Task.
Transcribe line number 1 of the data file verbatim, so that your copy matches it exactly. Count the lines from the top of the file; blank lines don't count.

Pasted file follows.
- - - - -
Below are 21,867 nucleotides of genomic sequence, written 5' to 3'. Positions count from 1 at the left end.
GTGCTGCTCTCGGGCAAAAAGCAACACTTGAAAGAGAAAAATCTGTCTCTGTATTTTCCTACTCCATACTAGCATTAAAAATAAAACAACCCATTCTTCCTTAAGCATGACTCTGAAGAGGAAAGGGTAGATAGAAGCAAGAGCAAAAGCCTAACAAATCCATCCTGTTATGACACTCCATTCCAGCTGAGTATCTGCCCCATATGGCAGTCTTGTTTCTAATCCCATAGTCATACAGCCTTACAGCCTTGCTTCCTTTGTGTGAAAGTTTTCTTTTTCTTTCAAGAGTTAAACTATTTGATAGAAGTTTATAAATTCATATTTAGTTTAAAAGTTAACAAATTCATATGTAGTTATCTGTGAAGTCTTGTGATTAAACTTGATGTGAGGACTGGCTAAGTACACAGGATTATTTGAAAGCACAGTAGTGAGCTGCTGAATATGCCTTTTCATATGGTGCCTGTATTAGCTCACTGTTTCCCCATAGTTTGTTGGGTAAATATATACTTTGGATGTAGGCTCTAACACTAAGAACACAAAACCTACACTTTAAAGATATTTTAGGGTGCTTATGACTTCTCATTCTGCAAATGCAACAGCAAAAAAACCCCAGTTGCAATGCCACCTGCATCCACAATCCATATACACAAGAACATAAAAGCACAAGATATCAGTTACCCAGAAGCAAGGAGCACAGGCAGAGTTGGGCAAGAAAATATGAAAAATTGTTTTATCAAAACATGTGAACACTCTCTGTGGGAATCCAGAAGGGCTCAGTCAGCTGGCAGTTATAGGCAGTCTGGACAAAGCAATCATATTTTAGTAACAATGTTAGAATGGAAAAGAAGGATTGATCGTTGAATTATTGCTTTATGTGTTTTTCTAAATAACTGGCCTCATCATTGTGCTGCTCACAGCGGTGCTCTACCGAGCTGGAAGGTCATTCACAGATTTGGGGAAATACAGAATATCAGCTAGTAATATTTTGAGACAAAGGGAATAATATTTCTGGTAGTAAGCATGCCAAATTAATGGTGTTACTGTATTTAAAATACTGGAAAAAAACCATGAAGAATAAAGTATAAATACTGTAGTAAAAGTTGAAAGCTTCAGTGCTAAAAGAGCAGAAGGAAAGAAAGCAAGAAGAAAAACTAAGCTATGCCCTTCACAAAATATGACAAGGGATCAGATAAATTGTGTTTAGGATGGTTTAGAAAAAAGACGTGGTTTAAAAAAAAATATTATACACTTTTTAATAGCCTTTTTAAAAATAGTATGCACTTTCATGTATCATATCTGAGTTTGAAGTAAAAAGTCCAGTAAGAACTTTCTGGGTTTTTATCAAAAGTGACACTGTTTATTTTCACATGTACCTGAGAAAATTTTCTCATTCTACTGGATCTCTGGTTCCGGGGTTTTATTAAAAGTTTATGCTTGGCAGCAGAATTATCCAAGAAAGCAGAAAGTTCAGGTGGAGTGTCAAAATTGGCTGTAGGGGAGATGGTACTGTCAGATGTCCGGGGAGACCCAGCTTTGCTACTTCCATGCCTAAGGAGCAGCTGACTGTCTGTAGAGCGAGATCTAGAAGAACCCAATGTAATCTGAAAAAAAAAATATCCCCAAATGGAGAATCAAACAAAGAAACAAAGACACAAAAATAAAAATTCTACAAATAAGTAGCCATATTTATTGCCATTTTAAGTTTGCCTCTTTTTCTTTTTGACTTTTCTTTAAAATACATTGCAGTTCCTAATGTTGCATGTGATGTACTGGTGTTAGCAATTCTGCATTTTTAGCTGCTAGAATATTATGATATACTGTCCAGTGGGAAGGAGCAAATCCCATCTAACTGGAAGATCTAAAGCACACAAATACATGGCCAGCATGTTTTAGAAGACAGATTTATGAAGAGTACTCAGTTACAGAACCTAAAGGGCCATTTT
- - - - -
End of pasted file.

Below are 21,867 nucleotides of genomic sequence, written 5' to 3'. Positions count from 1 at the left end.